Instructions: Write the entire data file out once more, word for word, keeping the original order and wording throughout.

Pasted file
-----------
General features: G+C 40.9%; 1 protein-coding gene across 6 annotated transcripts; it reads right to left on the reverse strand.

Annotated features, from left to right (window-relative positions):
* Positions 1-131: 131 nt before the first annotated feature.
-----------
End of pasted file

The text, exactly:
General features: G+C 40.9%; 1 protein-coding gene across 6 annotated transcripts; it reads right to left on the reverse strand.

Annotated features, from left to right (window-relative positions):
* Positions 1-131: 131 nt before the first annotated feature.